Pakistan summoned Britain's envoy in Islamabad on Monday over allegations by British Prime Minister David Cameron on what he-called "terrorism", officials said.
Adam Thomson, the British High Commissioner to Pakistan, was summoned to the foreign ministry to clarify remarks Cameron made during a visit to India last week, a Pakistani official said.
The comments caused anger in Pakistan and the country's spy chief cancelled a trip to Britain in protest, though President Asif Ali Zardari still plans to visit Britain later this week.
A British Foreign Office spokesman confirmed that Thomson was meeting Foreign Minister Shah Mehmood Qureshi at the request of Pakistan's foreign ministry but gave no further details.
Images of protesters in Karachi burning an effigy of Cameron in protest at his comments have received widespread television coverage in Britain.
Pakistan's envoy to Britain, Wajid Shamsul Hasan, said he had personally dissuaded Britons of Pakistani descent from demonstrating against Cameron's remarks before Zardari's visit.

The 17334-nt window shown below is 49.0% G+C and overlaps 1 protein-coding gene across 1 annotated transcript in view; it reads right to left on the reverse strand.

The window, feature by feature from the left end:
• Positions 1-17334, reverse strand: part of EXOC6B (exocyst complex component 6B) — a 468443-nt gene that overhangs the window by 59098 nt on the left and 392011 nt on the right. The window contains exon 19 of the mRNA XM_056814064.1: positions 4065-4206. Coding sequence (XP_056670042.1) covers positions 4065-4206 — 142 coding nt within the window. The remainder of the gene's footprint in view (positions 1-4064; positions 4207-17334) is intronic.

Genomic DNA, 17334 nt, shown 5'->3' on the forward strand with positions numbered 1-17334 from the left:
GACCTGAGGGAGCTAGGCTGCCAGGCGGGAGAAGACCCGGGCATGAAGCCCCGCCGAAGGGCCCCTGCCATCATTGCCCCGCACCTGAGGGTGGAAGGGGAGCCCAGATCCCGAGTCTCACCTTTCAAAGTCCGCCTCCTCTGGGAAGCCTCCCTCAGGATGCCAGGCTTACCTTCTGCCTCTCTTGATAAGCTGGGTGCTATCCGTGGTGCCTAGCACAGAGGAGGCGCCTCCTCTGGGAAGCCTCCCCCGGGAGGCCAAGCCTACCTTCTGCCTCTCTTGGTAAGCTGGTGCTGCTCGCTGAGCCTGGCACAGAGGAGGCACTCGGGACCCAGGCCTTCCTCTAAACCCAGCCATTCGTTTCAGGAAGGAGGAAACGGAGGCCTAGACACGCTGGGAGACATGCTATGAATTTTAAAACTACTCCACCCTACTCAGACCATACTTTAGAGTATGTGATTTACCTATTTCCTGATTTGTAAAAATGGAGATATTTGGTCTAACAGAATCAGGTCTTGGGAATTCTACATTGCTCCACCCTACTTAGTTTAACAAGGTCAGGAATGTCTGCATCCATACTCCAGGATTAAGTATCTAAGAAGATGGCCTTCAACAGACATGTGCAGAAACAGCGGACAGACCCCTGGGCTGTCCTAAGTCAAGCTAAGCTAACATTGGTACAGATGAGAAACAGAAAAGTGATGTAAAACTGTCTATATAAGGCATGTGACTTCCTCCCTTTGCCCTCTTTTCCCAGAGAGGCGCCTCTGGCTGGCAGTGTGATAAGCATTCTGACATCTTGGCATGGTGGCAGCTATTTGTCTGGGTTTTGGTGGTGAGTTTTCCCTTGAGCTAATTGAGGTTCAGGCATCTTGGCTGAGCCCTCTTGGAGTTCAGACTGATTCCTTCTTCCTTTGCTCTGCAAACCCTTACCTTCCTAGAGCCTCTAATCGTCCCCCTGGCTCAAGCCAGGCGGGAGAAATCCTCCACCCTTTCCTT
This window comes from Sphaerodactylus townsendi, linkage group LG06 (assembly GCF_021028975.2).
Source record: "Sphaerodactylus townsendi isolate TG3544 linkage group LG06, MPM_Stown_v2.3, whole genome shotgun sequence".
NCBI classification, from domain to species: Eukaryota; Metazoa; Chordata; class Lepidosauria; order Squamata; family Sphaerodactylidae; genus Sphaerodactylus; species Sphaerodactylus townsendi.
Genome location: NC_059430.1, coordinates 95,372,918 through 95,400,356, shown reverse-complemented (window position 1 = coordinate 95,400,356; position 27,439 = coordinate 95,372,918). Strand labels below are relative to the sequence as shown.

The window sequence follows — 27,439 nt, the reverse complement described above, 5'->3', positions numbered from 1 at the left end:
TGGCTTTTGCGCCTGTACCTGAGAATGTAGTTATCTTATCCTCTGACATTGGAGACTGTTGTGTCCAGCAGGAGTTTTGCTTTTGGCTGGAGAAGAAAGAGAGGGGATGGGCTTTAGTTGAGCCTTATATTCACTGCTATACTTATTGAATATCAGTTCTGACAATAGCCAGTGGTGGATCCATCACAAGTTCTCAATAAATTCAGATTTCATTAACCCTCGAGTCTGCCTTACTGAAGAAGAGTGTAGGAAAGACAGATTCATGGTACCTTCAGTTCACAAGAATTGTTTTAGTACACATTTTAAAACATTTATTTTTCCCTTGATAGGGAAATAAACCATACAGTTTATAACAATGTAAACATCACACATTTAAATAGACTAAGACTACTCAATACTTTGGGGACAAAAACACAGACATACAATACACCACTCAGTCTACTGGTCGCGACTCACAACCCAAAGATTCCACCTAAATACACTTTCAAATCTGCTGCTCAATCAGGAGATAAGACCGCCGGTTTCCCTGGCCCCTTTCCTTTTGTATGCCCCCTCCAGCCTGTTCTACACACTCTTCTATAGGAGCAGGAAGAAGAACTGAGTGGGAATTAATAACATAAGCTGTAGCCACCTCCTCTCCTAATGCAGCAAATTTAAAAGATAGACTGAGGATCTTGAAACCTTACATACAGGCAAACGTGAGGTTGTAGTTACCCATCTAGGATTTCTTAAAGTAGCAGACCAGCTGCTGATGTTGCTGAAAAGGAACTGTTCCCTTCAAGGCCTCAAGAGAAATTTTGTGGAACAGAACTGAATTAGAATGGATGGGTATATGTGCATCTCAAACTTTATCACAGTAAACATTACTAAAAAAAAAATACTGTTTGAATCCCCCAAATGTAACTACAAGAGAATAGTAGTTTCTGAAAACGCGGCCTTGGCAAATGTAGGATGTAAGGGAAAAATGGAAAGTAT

The Pakistani leader is due to travel to London from Paris, where he arrived on Sunday for talks with President Nicolas Sarkozy on security and economic issues as part of a three-day visit.
Zardari is expected to meet Cameron on Friday at the British prime minister's official country residence, Chequers, before addressing a rally of political supporters among Britain's million-strong Pakistani community on Saturday.
Pakistan has held massive offensives in its tribal regions under U.S. pressure, causing deaths of thousands of civilians.
Cameron's remarks came days after classified U.S. military reports published on the WikiLeaks website detailed concerns that Pakistan's Inter-Service Intelligence agency had aided the Taliban while Pakistan's government was taking billions of dollars in U.S. aid.
Related news reports:Güncelleme Tarihi: 02 Ağustos 2010, 13:46